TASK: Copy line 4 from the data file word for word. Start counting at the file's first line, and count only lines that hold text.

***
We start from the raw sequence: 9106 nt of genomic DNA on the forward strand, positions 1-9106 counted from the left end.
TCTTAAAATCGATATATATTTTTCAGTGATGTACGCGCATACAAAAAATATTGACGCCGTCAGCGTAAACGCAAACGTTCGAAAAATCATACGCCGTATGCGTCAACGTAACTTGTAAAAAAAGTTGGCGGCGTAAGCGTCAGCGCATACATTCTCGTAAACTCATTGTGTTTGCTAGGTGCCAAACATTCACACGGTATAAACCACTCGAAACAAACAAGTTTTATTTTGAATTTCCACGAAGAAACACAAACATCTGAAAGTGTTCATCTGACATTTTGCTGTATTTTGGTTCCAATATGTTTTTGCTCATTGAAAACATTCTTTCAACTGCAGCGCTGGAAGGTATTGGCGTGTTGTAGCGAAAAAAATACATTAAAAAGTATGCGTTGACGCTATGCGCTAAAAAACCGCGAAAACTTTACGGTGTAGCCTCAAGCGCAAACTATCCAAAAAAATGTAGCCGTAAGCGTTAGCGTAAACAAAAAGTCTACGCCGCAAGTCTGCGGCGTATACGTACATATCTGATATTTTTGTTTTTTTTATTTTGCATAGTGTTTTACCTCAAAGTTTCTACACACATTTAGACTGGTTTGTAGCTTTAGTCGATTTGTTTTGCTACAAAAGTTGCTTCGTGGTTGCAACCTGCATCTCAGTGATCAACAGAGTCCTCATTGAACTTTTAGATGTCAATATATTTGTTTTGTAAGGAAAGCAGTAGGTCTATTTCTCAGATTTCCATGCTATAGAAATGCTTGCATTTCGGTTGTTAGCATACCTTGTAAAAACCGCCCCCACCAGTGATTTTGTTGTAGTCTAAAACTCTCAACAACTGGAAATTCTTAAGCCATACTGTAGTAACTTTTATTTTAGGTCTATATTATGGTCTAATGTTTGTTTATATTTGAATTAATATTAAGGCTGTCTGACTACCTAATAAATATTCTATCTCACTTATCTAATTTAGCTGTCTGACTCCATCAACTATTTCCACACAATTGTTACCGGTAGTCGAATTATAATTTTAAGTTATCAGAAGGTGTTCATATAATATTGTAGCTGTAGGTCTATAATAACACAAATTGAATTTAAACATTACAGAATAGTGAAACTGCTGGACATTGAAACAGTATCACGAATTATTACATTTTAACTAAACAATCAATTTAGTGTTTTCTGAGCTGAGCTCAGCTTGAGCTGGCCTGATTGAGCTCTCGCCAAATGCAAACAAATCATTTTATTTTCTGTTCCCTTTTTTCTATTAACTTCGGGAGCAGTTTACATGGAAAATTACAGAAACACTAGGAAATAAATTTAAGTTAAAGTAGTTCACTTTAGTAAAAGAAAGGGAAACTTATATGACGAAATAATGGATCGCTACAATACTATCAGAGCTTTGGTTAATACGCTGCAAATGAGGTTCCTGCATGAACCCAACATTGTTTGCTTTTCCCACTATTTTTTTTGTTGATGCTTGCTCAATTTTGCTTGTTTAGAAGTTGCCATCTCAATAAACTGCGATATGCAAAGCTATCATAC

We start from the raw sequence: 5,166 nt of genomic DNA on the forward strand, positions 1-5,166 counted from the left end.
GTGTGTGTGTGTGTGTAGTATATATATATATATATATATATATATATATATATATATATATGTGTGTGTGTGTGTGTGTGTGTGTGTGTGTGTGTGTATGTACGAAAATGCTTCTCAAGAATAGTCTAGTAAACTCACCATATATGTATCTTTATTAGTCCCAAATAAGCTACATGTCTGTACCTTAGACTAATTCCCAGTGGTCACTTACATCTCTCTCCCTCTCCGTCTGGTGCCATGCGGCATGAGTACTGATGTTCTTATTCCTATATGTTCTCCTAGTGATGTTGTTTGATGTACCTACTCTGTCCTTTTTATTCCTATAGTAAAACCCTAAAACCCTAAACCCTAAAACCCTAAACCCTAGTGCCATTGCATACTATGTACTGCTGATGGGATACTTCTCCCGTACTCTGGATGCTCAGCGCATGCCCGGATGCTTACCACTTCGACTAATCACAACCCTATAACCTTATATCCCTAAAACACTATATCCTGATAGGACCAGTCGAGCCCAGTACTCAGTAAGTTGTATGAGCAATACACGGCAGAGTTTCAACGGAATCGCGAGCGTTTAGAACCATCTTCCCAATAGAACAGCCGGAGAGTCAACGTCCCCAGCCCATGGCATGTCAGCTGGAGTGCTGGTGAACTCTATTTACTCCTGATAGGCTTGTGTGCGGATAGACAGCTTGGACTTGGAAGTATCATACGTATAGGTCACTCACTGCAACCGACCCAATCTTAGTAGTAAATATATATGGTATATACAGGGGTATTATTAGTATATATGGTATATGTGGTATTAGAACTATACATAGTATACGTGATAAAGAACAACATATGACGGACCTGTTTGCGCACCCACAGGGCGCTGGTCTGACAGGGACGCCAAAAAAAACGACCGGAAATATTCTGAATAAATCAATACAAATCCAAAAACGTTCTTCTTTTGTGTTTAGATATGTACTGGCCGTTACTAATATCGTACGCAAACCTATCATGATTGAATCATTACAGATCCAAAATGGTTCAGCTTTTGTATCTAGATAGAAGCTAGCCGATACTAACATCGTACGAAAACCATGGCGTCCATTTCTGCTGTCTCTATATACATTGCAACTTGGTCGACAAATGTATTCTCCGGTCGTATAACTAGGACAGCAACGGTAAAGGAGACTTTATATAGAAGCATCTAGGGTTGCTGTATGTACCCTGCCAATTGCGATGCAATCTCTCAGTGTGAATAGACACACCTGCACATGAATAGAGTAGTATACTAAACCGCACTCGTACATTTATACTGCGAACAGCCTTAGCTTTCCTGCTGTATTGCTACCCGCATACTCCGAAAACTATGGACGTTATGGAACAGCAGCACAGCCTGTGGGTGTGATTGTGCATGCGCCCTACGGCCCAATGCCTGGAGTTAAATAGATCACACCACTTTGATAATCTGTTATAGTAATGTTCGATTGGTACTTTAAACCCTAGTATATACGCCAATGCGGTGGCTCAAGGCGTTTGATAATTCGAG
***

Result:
GTGTGTGTGTGTGTGTAGTATATATATATATATATATATATATATATATATATATATATATGTGTGTGTGTGTGTGTGTGTGTGTGTGTGTGTGTGTATGTACGAAAATGCTTCTCAAGAATAGTCTAGTAAACTCACCATATATGTATCTTTATTAGTCCCAAATAAGCTACATGTCTGTACCTTAGACTAATTCCCAGTGGTCACTTACATCTCTCTCCCTCTCCGTCTGGTGCCATGCGGCATGAGTACTGATGTTCTTATTCCTATATGTTCTCCTAGTGATGTTGTTTGATGTACCTACTCTGTCCTTTTTATTCCTATAGTAAAACCCTAAAACCCTAAACCCTAAAACCCTAAACCCTAGTGCCATTGCATACTATGTACTGCTGATGGGATACTTCTCCCGTACTCTGGATGCTCAGCGCATGCCCGGATGCTTACCACTTCGACTAATCACAACCCTATAACCTTATATCCCTAAAACACTATATCCTGATAGGACCAGTCGAGCCCAGTACTCAGTAAGTTGTATGAGCAATACACGGCAGAGTTTCAACGGAATCGCGAGCGTTTAGAACCATCTTCCCAATAGAACAGCCGGAGAGTCAACGTCCCCAGCCCATGGCATGTCAGCTGGAGTGCTGGTGAACTCTATTTACTCCTGATAGGCTTGTGTGCGGATAGACAGCTTGGACTTGGAAGTATCATACGTATAGGTCACTCACTGCAACCGACCCAATCTTAGTAGTAAATATATATGGTATATACAGGGGTATTATTAGTATATATGGTATATGTGGTATTAGAACTATACATAGTATACGTGATAAAGAACAACATATGACGGACCTGTTTGCGCACCCACAGGGCGCTGGTCTGACAGGGACGCCAAAAAAAACGACCGGAAATATTCTGAATAAATCAATACAAATCCAAAAACGTTCTTCTTTTGTGTTTAGATATGTACTGGCCGTTACTAATATCGTACGCAAACCTATCATGATTGAATCATTACAGATCCAAAATGGTTCAGCTTTTGTATCTAGATAGAAGCTAGCCGATACTAACATCGTACGAAAACCATGGCGTCCATTTCTGCTGTCTCTATATACATTGCAACTTGGTCGACAAATGTATTCTCCGGTCGTATAACTAGGACAGCAACGGTAAAGGAGACTTTATATAGAAGCATCTAGGGTTGCTGTATGTACCCTGCCAATTGCGATGCAATCTCTCAGTGTGAATAGACACACCTGCACATGAATAGAGTAGTATACTAAACCGCACTCGTACATTTATACTGCGAACAGCCTTAGCTTTCCTGCTGTATTGCTACCCGCATACTCCGAAAACTATGGACGTTATGGAACAGCAGCACAGCCTGTGGGTGTGATTGTGCATGCGCCCTACGGCCCAATGCCTGGAGTTAAATAGATCACACCACTTTGATAATCTGTTATAGTAATGTTCGATTGGTACTTTAAACCCTAGTATATACGCCAATGCGGTGGCTCAAGGCGTTTGATAATTCGAG